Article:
Other previous positions:
Although her record in office will be evaluated by what she achieves during her presidency, the fact that she is the first women head of a modern African state assures her place in history. Her commitment to democracy and to development earned her nation's confidence. Her commitment to enabling more women to participate in peacemaking around the world is likely to be strengthened when pursued from the Executive Mansion. She has argued that women should be assured a place at peace talks through ensuring that a gender-balance is built into all international initiatives. Speaking about women's role in peace making, she says:
Women are more concerned about people…. They are in the homes carrying the burden of the home and the family. [From that experience,] women bring a sensibility, a sensitivity, to those things which bring peace.
- 1991. From Disaster to Development.
- 1992. The Outlook for Commercial Bank Lending to Sub-Saharan Africa.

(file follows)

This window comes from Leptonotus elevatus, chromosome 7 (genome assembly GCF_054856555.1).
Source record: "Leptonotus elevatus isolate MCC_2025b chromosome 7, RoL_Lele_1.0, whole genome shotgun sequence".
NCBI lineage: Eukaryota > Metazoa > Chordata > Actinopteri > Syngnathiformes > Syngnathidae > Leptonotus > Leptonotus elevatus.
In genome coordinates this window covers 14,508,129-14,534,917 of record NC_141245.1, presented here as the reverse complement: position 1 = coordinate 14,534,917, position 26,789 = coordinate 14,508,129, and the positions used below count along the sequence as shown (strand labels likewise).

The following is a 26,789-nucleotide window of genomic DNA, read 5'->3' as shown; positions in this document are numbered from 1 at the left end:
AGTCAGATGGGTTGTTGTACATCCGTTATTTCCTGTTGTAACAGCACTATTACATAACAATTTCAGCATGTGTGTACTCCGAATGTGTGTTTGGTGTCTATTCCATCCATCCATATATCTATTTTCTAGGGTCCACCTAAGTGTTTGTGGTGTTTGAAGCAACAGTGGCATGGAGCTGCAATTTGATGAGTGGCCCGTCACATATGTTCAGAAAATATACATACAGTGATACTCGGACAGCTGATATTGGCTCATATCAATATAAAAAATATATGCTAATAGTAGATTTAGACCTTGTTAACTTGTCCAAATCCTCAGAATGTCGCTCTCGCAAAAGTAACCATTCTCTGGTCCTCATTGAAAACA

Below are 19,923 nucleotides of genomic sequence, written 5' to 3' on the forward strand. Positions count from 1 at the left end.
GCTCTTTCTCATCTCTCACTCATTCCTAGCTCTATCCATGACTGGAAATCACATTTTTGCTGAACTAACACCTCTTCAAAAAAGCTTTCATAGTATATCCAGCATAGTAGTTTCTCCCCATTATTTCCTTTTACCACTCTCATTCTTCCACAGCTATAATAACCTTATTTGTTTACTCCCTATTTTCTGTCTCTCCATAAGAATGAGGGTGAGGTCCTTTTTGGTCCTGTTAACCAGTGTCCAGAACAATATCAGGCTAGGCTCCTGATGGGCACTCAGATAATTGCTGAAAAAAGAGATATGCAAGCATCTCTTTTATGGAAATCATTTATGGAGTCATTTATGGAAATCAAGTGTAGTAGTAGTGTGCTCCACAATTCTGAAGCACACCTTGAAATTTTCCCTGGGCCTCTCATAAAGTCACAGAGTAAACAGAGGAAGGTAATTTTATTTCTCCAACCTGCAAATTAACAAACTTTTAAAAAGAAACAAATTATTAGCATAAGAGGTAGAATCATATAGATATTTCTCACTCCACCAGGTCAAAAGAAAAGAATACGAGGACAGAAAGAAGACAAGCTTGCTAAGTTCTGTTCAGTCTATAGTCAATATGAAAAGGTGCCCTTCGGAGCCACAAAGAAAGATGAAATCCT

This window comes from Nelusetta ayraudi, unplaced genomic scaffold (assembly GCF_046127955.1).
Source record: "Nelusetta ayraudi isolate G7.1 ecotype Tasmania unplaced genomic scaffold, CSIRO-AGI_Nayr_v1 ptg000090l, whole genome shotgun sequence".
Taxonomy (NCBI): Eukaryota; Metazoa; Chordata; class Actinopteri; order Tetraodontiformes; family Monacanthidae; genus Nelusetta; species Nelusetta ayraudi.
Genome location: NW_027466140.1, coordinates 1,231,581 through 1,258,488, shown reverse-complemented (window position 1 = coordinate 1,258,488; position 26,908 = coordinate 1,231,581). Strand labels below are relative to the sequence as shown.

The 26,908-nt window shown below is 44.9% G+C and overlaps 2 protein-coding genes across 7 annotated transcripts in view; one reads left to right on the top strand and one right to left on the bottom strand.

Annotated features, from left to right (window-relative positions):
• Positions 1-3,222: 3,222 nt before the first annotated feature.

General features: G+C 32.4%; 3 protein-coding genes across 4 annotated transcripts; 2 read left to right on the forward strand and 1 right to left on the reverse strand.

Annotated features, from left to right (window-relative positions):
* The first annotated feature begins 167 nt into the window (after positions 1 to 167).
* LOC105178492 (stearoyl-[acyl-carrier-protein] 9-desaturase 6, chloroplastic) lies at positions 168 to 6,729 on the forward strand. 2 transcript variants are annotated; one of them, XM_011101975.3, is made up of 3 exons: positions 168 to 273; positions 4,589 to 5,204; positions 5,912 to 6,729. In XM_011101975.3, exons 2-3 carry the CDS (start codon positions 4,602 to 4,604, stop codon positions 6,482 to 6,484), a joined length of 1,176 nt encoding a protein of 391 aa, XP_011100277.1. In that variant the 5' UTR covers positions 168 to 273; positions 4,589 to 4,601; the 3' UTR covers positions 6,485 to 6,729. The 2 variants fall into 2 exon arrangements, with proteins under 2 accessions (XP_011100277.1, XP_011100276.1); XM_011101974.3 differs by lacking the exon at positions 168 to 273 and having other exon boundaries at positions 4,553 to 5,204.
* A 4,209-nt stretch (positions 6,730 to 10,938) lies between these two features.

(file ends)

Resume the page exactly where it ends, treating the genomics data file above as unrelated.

- 2002. Co-author: Women, War and Peace: The Independent Experts’ Assessment on the Impact of Armed Conflict on Women and Women’s Role in Peace-building, a project of UNIFEM (the United Nations Development Fund for Women)
- Recipient of the 1988 Franklin Delano Roosevelt Freedom of Speech Award
- Ralph Bunche International Leadership Award
- Grand commander Star of Africa Redemption of Liberia
- Commandeur de l'Ordre du Togo (commander of the Order of Mono(Togo))
- 2006 Common Ground Award recipient
- 2006 Laureate of the Africa Prize for Leadership for the Sustainable End of Hunger
- 2006 Distinguished Fellow, Claus M. Halle Institute for Global Learning, Emory University
- 2006 Awarded Honorary Doctor of Laws from Marquette University
- 2007 Presidential Medal of Freedom (USA)
- ↑ CBC News In-depth, Ellen Johnson-Sirleaf: Liberia's Iron Lady. Retrieved June 18, 2008.
- ↑ Forbes, Ellen Johnson-Sirleaf. Retrieved June 18, 2008.
- ↑ Alpha Kappa Alpha Sorority, Inc., Johnson-Sirleaf Inaugurated as Liberian President. Retrieved June 18, 2008.
- ↑ BBC, Profile: Liberia's "Iron Lady." Retrieved June 18, 2008.
- ↑ Hoogensen and Solheim, p. 59.
- ↑ Hoogensen and Solheim (2006), p. 58.
- ↑ Hoogensen and Solheim (2006), p. 58.
- ↑ Hoogensen and Solheim (2006), p. 59.
- ↑ Ellen Johnson-Sirleaf, Liberia: Text of Inaugural Address by President Ellen Johnson-Sirleaf, All Africa. Retrieved June 18, 2008.